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The Singing Revolution

First, some history. Unlike the rest of Eastern Europe—you know, Poland, the former Czechoslovakia, Hungary—three countries were “absorbed” into the Soviet Union’s “sphere of influence” before World War II. Estonia, Latvia and Lithuania were swallowed whole by Stalin courtesy of a secret deal between the Soviets and Nazi Germany in 1939. The usual brutality and repression followed immediately.

Flash-forward to 1969, the 100th anniversary of Laulupidu, the Estonian song festival. In defiance of the Soviets, 30,000 people—yes, 30,000—sang “Land of My Fathers, Land That I Love,” a nationalist Estonian song. This was the beginning of a “nonviolent march to freedom,” a journey that ended with the collapse of the U.S.S.R. in 1991, and is documented by filmmakers James Tusty and Maureen Castle Tusty in the film The Singing Revolution.

Reached recently via a sort of “conference call” by cell phone—they were in two different corners of the United States—they talked about their film.

The Tustys, longtime documentary filmmakers for public TV, first became aware of the story while on a teaching job in Estonia a few years ago.

“When we were living there, people would just start sharing stories,” remembers Maureen. “We’d be out to dinner with some new friends, and they’d start talking about this time period. I think there wasn’t anyone, who, when they talked about this, didn’t get choked up, and tie it into their family history.”

“We just started to realize how powerful the story was,” she adds. She soon realized that hardly anyone they talked with—in Western Europe or the United States—had ever heard the story.

“Very little of it [the Baltic protests against the U.S.S.R.] made the U.S. news,” James says.

“One of my favorite lines in the film,” James remembers, “is at the very beginning, and is ‘patience is a weapon, and caution a virtue.’ I think in the instantaneous gratification culture we live in in North America—and I don’t know, perhaps in Europe, too—[this] is just something we don’t understand. The profundity of how the Estonians did it.”

“And we have come to nickname it ‘the perfect storm,’ ” Maureen says. The serendipity, the confluence of all these events: The economic crisis in the Soviet Union, and the political actions they took. . . . They needed the mass demonstrations to show that the people were behind them. It all kind of worked in tandem, and not necessarily intentionally,” she says.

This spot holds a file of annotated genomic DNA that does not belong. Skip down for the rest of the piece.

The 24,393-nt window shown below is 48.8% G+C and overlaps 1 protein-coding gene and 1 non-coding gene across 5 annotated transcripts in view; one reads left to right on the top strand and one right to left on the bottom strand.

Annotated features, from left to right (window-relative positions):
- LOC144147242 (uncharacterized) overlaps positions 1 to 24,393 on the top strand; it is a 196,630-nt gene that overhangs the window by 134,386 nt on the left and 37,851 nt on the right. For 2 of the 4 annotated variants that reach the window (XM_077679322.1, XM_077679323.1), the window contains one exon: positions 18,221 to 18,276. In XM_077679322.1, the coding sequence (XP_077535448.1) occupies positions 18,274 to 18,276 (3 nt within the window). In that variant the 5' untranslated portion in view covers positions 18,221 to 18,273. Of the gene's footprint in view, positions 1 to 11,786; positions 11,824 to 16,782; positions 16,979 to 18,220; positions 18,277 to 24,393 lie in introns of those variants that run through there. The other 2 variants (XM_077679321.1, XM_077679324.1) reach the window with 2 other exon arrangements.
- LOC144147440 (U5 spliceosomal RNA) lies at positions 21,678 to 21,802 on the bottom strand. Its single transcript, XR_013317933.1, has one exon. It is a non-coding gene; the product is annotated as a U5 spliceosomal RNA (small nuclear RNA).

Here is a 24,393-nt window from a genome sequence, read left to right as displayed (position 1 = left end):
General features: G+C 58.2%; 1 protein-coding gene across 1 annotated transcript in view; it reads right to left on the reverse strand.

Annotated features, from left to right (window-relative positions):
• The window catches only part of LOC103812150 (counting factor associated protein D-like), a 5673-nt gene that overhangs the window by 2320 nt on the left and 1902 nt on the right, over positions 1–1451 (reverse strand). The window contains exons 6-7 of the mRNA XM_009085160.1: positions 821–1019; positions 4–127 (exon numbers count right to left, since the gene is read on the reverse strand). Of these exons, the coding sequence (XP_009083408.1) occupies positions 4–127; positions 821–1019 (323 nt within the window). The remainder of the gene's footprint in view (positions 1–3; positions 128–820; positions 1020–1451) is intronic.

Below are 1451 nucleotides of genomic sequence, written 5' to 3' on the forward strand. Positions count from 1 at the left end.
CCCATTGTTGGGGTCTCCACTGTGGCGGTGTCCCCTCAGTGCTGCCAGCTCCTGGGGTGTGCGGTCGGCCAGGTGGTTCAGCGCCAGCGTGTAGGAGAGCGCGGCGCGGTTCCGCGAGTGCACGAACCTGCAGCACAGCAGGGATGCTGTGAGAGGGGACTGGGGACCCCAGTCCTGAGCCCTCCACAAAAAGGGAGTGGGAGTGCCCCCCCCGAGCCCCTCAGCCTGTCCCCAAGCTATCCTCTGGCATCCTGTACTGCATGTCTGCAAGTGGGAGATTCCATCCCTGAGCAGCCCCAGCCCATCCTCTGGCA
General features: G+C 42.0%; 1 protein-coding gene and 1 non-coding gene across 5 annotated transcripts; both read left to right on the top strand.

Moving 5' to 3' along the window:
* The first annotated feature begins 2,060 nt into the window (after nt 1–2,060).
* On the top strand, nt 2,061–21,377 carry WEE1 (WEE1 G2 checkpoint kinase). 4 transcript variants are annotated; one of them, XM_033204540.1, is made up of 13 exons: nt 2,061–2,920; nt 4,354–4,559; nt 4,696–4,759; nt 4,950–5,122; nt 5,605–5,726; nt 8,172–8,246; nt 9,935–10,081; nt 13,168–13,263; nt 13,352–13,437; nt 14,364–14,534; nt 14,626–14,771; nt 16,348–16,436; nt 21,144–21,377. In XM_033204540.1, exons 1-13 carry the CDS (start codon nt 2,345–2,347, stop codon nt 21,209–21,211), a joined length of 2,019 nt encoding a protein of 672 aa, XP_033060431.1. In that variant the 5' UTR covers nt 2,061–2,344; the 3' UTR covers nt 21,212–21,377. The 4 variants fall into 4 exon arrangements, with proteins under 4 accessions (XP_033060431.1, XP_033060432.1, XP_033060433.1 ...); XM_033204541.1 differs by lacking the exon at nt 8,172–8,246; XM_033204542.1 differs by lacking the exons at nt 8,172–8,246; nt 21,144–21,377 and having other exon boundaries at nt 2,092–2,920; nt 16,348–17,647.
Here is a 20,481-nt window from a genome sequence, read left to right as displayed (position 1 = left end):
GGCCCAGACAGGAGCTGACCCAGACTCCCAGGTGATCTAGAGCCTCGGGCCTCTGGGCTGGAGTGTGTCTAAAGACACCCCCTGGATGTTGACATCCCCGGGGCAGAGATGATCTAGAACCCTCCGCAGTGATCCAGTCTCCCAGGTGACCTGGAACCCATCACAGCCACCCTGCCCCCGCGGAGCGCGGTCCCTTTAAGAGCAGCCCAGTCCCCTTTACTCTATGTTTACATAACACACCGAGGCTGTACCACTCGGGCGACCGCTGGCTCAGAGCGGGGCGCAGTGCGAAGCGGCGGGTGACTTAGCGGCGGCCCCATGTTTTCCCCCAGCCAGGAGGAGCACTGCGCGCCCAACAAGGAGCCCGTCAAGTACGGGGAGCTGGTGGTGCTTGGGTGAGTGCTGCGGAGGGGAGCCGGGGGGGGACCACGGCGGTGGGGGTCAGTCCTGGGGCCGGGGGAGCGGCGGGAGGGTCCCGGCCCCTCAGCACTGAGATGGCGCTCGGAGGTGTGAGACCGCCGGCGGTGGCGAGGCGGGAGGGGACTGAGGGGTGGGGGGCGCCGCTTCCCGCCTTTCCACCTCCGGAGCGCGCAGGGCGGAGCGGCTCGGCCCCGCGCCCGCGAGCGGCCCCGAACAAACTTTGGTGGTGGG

At first, the Estonians themselves didn’t see the importance of their own story.

“300,000 people singing a song in 1947, that would have been 300,000 people going to Siberia,” James notes.

He remembered telling Estonian friends, “You did it [in 1991], and you got away with it.”

The Singing Revolution opens tomorrow (Friday, March 21) at the Spectrum 8 Theatres (290 Delaware Ave., Albany). For showtimes, call 449-8995.

—Shawn Stone

Avenged Sevenfold

Southern California’s emo/cock-rock car wreck known as Avenged Sevenfold will headline the RockStar Energy Drink Taste of Chaos tour’s stop at the Washington Avenue Armory this Saturday. Their tourmates, including their California neighbors Atreyu and Britain’s Bullet for My Valentine, are drawn together by their love for bad tattoos, ‘80s-inspired guitar solos and emo-motional choruses. The mascara color alert for this show is dark, dark, dark, purple.

Interestingly enough, the above bands also will be joined by what is being billed as “Jock Revolution Invades America,” which is a number of well-known Japanese artists including Mucc D’Espairsray and the Underneath. These Japanese bands share a love for darkness and despair and mix overwrought melody with grand orchestral goth rock. This show should be something to hear. The mascara alert level for the j-rock extravaganza is deep onyx.

Avenged Sevenfold (and the rest) will thrash the Washington Avenue Armory (195 Washington Ave., Albany) at 5 PM on Saturday (March 22). Tickets are $35.25. For more information or to buy tickets, call the Armory box office at 694-7160 ext. 26.

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